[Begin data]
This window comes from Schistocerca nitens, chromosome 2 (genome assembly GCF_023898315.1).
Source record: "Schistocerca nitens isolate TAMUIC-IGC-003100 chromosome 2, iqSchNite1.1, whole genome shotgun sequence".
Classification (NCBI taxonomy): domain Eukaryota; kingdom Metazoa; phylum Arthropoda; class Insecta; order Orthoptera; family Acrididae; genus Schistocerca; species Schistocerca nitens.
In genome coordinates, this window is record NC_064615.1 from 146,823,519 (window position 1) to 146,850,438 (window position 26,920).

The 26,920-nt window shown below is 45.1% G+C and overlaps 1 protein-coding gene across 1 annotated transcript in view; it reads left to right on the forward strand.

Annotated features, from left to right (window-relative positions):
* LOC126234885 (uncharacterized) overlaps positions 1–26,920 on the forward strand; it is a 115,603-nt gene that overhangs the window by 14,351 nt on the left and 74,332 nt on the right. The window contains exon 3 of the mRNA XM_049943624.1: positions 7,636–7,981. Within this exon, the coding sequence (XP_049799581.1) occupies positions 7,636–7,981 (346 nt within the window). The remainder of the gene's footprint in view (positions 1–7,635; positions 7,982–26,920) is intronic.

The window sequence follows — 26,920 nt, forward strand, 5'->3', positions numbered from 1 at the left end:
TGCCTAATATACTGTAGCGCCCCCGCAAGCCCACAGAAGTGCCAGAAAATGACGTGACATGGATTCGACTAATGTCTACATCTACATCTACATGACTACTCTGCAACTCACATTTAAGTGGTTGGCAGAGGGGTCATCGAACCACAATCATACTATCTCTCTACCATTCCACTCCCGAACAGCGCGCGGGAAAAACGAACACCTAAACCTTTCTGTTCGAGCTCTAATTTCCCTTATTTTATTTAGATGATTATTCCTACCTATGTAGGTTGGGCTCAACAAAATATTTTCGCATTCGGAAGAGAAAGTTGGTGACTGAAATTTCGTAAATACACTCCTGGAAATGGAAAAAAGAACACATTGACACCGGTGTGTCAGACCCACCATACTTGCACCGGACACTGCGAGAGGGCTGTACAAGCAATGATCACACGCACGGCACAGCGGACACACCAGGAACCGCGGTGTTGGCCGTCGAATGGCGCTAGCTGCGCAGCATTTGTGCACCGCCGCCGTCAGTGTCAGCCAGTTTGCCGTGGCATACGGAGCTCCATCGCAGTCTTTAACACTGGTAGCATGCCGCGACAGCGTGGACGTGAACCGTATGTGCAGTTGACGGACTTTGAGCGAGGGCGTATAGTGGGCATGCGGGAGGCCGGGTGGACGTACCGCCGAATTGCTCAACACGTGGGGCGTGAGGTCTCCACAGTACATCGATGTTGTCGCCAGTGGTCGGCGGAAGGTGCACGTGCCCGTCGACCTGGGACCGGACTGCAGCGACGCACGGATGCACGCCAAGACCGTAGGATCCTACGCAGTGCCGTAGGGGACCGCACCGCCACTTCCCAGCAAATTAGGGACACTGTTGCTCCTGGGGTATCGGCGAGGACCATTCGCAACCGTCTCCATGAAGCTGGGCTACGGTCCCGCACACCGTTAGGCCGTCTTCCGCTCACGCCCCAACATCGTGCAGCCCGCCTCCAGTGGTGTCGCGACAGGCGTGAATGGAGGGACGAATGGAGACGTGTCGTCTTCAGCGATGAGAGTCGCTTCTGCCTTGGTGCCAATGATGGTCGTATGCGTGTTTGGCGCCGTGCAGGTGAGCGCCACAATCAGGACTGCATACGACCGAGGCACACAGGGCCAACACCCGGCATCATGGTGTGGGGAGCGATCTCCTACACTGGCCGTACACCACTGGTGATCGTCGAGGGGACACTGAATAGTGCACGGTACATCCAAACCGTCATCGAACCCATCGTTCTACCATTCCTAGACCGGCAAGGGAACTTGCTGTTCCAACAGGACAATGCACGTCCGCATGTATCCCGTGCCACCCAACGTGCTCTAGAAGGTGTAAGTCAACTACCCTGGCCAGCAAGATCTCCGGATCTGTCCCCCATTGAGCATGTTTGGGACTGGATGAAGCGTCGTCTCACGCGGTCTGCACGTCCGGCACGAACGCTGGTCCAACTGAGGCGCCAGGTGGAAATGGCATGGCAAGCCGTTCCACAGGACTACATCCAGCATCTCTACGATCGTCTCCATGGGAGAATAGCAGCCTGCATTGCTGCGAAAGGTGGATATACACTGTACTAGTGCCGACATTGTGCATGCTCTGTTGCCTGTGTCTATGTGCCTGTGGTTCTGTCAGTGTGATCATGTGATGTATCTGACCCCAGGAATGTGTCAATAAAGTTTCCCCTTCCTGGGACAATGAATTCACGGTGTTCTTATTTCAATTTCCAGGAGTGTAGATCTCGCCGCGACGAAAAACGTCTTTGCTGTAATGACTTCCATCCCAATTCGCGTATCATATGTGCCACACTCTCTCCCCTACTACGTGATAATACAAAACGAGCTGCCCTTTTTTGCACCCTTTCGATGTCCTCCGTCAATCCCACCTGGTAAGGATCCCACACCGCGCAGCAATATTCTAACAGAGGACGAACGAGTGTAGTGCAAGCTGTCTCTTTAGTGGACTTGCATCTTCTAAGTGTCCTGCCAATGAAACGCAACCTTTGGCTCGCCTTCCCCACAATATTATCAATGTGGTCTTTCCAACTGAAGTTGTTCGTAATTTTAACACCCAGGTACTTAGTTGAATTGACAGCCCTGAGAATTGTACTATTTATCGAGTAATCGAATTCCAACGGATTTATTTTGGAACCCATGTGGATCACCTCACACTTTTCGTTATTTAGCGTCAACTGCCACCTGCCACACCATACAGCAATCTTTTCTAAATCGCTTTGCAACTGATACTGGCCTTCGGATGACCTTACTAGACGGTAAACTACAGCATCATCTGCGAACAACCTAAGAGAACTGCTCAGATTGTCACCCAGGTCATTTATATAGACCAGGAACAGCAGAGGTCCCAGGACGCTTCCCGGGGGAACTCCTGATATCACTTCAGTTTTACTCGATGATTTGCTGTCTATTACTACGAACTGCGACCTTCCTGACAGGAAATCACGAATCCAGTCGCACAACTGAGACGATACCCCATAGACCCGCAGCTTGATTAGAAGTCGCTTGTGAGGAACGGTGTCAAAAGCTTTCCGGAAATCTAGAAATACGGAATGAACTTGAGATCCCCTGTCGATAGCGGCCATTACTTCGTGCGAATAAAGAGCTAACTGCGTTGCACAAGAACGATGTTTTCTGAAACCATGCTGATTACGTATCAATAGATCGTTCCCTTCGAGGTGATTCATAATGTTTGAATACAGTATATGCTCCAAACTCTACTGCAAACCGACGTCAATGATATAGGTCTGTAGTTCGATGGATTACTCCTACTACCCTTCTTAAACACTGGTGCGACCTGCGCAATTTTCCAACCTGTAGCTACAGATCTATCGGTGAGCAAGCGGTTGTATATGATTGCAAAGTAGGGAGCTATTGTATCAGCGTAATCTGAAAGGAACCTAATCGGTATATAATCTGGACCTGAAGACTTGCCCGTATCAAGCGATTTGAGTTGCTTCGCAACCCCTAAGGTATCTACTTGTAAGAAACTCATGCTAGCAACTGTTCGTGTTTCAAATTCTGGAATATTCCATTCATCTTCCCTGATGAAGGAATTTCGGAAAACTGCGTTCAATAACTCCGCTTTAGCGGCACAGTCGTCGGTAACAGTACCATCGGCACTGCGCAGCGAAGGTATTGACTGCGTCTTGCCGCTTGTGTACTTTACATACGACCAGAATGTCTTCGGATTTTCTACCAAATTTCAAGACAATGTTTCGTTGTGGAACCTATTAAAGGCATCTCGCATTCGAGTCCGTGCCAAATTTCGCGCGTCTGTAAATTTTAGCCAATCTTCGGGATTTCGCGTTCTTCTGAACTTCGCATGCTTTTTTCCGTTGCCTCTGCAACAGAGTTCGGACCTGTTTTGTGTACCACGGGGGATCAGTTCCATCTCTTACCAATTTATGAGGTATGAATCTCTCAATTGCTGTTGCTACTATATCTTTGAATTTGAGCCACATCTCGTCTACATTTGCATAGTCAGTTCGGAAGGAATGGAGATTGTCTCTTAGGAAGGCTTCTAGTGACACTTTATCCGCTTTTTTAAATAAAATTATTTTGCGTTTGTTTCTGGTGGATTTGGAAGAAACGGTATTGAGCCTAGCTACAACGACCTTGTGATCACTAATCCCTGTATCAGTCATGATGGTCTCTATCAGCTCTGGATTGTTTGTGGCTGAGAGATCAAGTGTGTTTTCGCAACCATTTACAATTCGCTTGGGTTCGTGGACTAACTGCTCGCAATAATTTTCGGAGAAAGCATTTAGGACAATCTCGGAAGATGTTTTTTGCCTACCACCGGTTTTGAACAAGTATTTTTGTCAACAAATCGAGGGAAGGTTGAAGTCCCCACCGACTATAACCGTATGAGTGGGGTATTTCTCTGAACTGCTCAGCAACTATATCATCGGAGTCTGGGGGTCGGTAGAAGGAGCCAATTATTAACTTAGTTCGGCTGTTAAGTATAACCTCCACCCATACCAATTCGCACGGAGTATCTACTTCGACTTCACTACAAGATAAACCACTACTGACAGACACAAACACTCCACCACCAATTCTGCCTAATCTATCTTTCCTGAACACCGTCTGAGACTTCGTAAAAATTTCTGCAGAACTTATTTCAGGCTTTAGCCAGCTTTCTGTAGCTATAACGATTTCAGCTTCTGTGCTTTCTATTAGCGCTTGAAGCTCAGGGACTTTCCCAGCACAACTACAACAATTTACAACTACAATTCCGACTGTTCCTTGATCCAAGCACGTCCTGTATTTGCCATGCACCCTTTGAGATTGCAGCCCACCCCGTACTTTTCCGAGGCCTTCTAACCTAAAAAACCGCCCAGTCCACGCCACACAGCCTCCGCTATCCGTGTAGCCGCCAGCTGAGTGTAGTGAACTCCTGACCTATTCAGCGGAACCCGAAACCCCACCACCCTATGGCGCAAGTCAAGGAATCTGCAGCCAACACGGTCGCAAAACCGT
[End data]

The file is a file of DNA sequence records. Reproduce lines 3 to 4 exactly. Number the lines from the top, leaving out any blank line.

Classification (NCBI taxonomy): domain Eukaryota; kingdom Metazoa; phylum Arthropoda; class Insecta; order Orthoptera; family Acrididae; genus Schistocerca; species Schistocerca nitens.
In genome coordinates, this window is record NC_064615.1 from 146,823,519 (window position 1) to 146,850,438 (window position 26,920).